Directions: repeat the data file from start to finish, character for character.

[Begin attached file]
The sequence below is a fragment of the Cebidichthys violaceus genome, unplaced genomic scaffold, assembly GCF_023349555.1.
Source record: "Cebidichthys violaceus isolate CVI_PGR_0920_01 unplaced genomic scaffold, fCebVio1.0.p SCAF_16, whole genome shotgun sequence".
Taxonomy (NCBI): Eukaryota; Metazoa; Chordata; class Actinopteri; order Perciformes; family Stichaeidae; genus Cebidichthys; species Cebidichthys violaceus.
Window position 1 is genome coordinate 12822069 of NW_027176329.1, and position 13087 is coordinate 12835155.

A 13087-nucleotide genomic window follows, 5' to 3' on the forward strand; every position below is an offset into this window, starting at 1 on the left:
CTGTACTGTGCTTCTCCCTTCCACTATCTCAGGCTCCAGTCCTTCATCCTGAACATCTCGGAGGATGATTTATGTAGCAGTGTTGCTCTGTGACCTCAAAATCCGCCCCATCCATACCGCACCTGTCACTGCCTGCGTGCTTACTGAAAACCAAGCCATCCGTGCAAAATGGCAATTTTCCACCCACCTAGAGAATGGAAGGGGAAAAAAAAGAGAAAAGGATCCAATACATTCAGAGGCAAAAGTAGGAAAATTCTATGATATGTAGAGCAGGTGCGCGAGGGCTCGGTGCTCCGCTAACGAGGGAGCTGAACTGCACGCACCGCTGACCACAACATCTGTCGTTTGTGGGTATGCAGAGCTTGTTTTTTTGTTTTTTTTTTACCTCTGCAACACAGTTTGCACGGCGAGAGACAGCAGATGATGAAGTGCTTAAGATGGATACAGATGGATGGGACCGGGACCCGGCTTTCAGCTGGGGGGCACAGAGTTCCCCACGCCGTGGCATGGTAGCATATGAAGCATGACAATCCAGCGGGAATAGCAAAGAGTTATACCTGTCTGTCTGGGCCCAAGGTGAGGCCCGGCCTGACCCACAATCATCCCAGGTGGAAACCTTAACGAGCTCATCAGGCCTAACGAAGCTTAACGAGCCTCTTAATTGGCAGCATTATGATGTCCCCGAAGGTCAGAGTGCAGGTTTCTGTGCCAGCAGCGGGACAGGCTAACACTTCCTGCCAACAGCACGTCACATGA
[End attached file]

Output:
The sequence below is a fragment of the Cebidichthys violaceus genome, unplaced genomic scaffold, assembly GCF_023349555.1.
Source record: "Cebidichthys violaceus isolate CVI_PGR_0920_01 unplaced genomic scaffold, fCebVio1.0.p SCAF_16, whole genome shotgun sequence".
Taxonomy (NCBI): Eukaryota; Metazoa; Chordata; class Actinopteri; order Perciformes; family Stichaeidae; genus Cebidichthys; species Cebidichthys violaceus.
Window position 1 is genome coordinate 12822069 of NW_027176329.1, and position 13087 is coordinate 12835155.

A 13087-nucleotide genomic window follows, 5' to 3' on the forward strand; every position below is an offset into this window, starting at 1 on the left:
CTGTACTGTGCTTCTCCCTTCCACTATCTCAGGCTCCAGTCCTTCATCCTGAACATCTCGGAGGATGATTTATGTAGCAGTGTTGCTCTGTGACCTCAAAATCCGCCCCATCCATACCGCACCTGTCACTGCCTGCGTGCTTACTGAAAACCAAGCCATCCGTGCAAAATGGCAATTTTCCACCCACCTAGAGAATGGAAGGGGAAAAAAAAGAGAAAAGGATCCAATACATTCAGAGGCAAAAGTAGGAAAATTCTATGATATGTAGAGCAGGTGCGCGAGGGCTCGGTGCTCCGCTAACGAGGGAGCTGAACTGCACGCACCGCTGACCACAACATCTGTCGTTTGTGGGTATGCAGAGCTTGTTTTTTTGTTTTTTTTTTACCTCTGCAACACAGTTTGCACGGCGAGAGACAGCAGATGATGAAGTGCTTAAGATGGATACAGATGGATGGGACCGGGACCCGGCTTTCAGCTGGGGGGCACAGAGTTCCCCACGCCGTGGCATGGTAGCATATGAAGCATGACAATCCAGCGGGAATAGCAAAGAGTTATACCTGTCTGTCTGGGCCCAAGGTGAGGCCCGGCCTGACCCACAATCATCCCAGGTGGAAACCTTAACGAGCTCATCAGGCCTAACGAAGCTTAACGAGCCTCTTAATTGGCAGCATTATGATGTCCCCGAAGGTCAGAGTGCAGGTTTCTGTGCCAGCAGCGGGACAGGCTAACACTTCCTGCCAACAGCACGTCACATGA